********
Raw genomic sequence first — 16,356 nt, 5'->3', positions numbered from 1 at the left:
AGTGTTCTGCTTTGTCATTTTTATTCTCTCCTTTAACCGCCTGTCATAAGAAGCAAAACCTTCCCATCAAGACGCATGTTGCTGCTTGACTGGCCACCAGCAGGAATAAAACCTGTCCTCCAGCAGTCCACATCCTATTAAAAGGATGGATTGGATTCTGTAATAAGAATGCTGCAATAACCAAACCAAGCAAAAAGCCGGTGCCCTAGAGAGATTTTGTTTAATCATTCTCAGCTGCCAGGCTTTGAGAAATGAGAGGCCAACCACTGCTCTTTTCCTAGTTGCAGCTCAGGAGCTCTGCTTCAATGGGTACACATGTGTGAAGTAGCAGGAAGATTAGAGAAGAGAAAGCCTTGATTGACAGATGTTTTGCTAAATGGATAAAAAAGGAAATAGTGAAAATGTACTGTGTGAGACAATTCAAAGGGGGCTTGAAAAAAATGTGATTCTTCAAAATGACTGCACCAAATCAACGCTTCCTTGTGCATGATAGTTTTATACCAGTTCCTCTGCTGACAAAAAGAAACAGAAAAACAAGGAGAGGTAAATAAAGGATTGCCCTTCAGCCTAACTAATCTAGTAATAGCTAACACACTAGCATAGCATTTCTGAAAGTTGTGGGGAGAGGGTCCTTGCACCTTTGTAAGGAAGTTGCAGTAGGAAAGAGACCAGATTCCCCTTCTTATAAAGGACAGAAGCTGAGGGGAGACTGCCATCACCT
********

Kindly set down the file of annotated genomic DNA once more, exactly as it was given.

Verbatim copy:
Raw genomic sequence first — 16,356 nt, 5'->3', positions numbered from 1 at the left:
AGTGTTCTGCTTTGTCATTTTTATTCTCTCCTTTAACCGCCTGTCATAAGAAGCAAAACCTTCCCATCAAGACGCATGTTGCTGCTTGACTGGCCACCAGCAGGAATAAAACCTGTCCTCCAGCAGTCCACATCCTATTAAAAGGATGGATTGGATTCTGTAATAAGAATGCTGCAATAACCAAACCAAGCAAAAAGCCGGTGCCCTAGAGAGATTTTGTTTAATCATTCTCAGCTGCCAGGCTTTGAGAAATGAGAGGCCAACCACTGCTCTTTTCCTAGTTGCAGCTCAGGAGCTCTGCTTCAATGGGTACACATGTGTGAAGTAGCAGGAAGATTAGAGAAGAGAAAGCCTTGATTGACAGATGTTTTGCTAAATGGATAAAAAAGGAAATAGTGAAAATGTACTGTGTGAGACAATTCAAAGGGGGCTTGAAAAAAATGTGATTCTTCAAAATGACTGCACCAAATCAACGCTTCCTTGTGCATGATAGTTTTATACCAGTTCCTCTGCTGACAAAAAGAAACAGAAAAACAAGGAGAGGTAAATAAAGGATTGCCCTTCAGCCTAACTAATCTAGTAATAGCTAACACACTAGCATAGCATTTCTGAAAGTTGTGGGGAGAGGGTCCTTGCACCTTTGTAAGGAAGTTGCAGTAGGAAAGAGACCAGATTCCCCTTCTTATAAAGGACAGAAGCTGAGGGGAGACTGCCATCACCT